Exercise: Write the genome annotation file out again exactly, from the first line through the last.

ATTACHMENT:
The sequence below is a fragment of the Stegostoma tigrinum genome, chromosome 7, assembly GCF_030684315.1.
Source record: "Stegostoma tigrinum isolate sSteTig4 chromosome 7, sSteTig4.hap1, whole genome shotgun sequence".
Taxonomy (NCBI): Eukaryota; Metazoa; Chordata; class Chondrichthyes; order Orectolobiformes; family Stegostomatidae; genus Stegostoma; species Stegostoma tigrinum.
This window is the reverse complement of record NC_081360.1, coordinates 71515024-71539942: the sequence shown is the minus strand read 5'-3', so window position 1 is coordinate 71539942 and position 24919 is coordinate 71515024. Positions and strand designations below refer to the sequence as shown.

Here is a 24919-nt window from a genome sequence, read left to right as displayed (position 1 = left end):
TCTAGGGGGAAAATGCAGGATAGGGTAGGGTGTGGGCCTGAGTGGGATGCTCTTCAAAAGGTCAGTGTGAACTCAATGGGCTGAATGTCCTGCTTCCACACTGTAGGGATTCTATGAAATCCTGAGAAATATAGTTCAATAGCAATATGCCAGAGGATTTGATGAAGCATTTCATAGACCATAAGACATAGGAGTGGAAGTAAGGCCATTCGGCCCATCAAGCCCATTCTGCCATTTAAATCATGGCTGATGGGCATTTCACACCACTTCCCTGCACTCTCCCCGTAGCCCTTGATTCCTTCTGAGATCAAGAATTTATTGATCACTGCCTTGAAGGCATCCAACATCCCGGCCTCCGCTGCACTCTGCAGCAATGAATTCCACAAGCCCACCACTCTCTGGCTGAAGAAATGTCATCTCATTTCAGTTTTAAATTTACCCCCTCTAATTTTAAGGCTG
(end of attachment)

The sequence below is a fragment of the Stegostoma tigrinum genome, chromosome 7, assembly GCF_030684315.1.
Source record: "Stegostoma tigrinum isolate sSteTig4 chromosome 7, sSteTig4.hap1, whole genome shotgun sequence".
Taxonomy (NCBI): Eukaryota; Metazoa; Chordata; class Chondrichthyes; order Orectolobiformes; family Stegostomatidae; genus Stegostoma; species Stegostoma tigrinum.
This window is the reverse complement of record NC_081360.1, coordinates 71515024-71539942: the sequence shown is the minus strand read 5'-3', so window position 1 is coordinate 71539942 and position 24919 is coordinate 71515024. Positions and strand designations below refer to the sequence as shown.

Here is a 24919-nt window from a genome sequence, read left to right as displayed (position 1 = left end):
TCTAGGGGGAAAATGCAGGATAGGGTAGGGTGTGGGCCTGAGTGGGATGCTCTTCAAAAGGTCAGTGTGAACTCAATGGGCTGAATGTCCTGCTTCCACACTGTAGGGATTCTATGAAATCCTGAGAAATATAGTTCAATAGCAATATGCCAGAGGATTTGATGAAGCATTTCATAGACCATAAGACATAGGAGTGGAAGTAAGGCCATTCGGCCCATCAAGCCCATTCTGCCATTTAAATCATGGCTGATGGGCATTTCACACCACTTCCCTGCACTCTCCCCGTAGCCCTTGATTCCTTCTGAGATCAAGAATTTATTGATCACTGCCTTGAAGGCATCCAACATCCCGGCCTCCGCTGCACTCTGCAGCAATGAATTCCACAAGCCCACCACTCTCTGGCTGAAGAAATGTCATCTCATTTCAGTTTTAAATTTACCCCCTCTAATTTTAAGGCTG